This spy in the sky of science fiction could be keeping an eye on your neighborhood before long. With roots in expensive military intelligence-gathering drones, smaller, cheaper versions have potential for more down-to-earth applications. Advances in materials science, improvements in battery performance, and smaller, more efficient electric motors have helped create a vehicle that can operate in modern everyday life.
The platform for such an aerial surveillance system could be an airplane or a helicopter or even an ornithopter. (Yes, people are already working on a mechanical pigeon spy.) In fact, all it takes is a trip to your local hobby store for a radio-controlled flyer. Attach a miniature camera on the front and a video screen on the controller and voila! You are now in the aerial surveillance business.
While each type of vehicle has its advantages, the helicopter looks to be the best candidate to serve a wider range of applications. Its ability to hover and easily change direction and speed are major advantages that favor the helicopter platform. The helicopter-based spy will be the type which hovers and darts silently and effectively - like the robotic spotters that populate those worlds of science fiction.
A Convergence of Technologies
The key to making these flying surveillance devices a reality is the miniaturization of cameras and other sensors so they can be put on a platform of this size. The video camera - needed for guidance as well as for actual surveillance - is the centerpiece of these miniature drones. The refined capability of modern remote control systems that has resulted from electronics advancements is also of major importance. The precise maneuverability available in the current crop of radio-controlled vehicles makes this concept workable, reducing the risk of collision in crowds, between buildings, or in traffic. Police in the UK currently are evaluating drones that can track criminal suspects, and even squirt them with a tracking fluid!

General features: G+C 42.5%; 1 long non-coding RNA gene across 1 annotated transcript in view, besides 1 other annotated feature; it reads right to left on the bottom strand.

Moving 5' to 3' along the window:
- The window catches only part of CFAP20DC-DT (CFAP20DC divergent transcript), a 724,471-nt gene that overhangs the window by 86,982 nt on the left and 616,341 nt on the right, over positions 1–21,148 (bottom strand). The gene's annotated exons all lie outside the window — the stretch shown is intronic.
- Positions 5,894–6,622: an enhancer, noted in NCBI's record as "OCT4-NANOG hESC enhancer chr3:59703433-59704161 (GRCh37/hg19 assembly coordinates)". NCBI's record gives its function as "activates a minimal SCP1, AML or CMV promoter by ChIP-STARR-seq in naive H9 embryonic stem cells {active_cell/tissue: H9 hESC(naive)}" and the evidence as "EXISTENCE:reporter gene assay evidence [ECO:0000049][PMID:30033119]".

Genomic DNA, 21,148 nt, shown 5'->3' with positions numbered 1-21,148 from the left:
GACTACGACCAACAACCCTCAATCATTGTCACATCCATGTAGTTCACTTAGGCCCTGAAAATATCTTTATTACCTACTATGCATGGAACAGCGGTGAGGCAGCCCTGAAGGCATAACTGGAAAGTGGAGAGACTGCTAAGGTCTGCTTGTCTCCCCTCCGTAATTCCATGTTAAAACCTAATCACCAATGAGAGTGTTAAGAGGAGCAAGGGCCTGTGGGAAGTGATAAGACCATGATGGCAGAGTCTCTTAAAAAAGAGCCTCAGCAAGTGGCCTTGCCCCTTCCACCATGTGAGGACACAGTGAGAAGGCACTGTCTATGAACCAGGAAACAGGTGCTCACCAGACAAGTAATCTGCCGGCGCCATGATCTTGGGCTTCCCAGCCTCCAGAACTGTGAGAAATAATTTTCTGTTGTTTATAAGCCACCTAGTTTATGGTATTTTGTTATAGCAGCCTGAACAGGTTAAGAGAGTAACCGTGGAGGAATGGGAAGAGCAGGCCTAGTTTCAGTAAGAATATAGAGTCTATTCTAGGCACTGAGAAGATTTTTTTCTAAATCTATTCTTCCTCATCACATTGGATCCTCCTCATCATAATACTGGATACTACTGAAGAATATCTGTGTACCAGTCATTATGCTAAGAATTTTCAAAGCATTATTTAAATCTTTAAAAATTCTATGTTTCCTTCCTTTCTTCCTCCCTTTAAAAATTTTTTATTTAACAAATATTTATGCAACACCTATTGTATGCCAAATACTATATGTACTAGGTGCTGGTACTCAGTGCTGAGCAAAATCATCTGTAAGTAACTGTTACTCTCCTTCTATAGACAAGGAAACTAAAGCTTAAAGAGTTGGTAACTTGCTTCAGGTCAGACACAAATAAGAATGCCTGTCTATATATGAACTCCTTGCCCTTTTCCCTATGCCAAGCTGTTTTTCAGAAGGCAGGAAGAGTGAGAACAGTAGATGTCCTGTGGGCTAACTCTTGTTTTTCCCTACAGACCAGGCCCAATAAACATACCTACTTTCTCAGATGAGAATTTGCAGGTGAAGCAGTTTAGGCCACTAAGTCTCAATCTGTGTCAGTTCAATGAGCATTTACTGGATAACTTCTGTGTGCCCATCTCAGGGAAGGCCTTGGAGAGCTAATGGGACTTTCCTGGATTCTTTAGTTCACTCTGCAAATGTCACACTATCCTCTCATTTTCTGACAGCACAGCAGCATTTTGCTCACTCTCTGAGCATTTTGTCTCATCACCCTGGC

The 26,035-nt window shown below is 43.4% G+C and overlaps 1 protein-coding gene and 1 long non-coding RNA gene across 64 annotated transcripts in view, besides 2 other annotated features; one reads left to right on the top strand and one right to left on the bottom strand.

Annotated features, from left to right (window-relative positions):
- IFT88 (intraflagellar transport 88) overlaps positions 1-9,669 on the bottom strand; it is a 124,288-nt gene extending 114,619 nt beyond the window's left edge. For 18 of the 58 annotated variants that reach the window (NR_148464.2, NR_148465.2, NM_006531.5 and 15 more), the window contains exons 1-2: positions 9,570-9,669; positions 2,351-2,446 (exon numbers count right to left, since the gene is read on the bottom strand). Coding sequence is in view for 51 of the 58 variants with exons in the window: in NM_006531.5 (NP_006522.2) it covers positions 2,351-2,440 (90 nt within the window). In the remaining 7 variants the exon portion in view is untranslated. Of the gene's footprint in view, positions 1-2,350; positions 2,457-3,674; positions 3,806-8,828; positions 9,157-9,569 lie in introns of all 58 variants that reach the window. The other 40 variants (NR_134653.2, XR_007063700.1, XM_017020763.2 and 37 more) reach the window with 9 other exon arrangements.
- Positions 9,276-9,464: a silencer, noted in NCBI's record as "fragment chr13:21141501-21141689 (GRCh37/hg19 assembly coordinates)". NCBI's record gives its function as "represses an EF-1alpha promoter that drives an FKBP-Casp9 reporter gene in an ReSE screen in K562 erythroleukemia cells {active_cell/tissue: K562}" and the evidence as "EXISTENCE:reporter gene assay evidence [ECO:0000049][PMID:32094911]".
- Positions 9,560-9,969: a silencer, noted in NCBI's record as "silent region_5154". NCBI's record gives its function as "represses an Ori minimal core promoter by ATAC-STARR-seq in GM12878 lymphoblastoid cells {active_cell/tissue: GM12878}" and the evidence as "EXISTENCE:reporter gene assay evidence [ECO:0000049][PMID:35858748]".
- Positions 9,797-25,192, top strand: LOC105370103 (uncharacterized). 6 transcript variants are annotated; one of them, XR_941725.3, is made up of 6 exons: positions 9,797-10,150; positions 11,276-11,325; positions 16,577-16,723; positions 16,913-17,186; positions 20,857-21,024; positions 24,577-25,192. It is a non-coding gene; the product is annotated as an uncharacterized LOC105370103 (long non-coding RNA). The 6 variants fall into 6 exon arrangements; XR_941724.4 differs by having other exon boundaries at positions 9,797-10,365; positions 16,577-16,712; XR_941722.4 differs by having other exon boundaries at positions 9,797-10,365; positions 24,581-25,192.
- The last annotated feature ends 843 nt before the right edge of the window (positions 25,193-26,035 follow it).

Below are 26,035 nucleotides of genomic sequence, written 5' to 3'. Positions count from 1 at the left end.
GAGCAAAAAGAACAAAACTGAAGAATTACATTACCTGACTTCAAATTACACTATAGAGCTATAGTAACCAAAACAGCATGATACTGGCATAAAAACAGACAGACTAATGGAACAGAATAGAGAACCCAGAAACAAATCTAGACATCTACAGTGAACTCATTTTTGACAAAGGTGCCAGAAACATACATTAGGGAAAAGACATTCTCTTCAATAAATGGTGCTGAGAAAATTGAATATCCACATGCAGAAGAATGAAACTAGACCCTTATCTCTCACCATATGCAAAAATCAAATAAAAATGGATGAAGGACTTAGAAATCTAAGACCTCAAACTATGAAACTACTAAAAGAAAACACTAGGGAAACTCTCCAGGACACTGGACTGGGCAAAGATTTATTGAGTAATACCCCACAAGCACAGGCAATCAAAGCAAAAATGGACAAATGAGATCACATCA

Using radically different designs than their toy counterparts, these devices provide a more stable and durable platform for their payloads. Their design gives them an unusual and futuristic OK, science fiction-type look. They have features like GPS assist for navigation, shielding against electromagnetic interference, onboard flight recorders and more. For special duty they have infrared and near infrared cameras available as options. Plus these drones can go where it is difficult or impossible to place a human observer.
The One to Watch
The company that has made this science fiction device a reality is Microdrones GmbH, the manufacturer of the drones in the British police trial.
Microdrones have been on the market since April 2006 and have been used in aerial photography, archeological and civilian surveillance, plant inspections, fire and rescue, border control, law enforcement and military applications. Thus far their customer base has been primarily in Europe, but this is likely to change as the word gets out and the system proves itself. And it's certain that new applications will be found: security and surveillance, environmental protection, public works, construction monitoring, surveying and mapping, and exploration.
There can be little doubt of the value these spy drones represent. In search and rescue operations they can scout potentially hazardous locations without risk to human rescuers. For law enforcement, they can be used to track criminals without exposing the officer to potential danger. Mining site inspectors could send it up or down a shaft to check conditions. It really doesn't take much to envision how these little wonders can prove to be useful or even invaluable. Once the appropriate agencies and companies become aware of what the Microdrone can do, it is only a matter of time before even more adventurous applications are imagined maybe even in your neighborhood.
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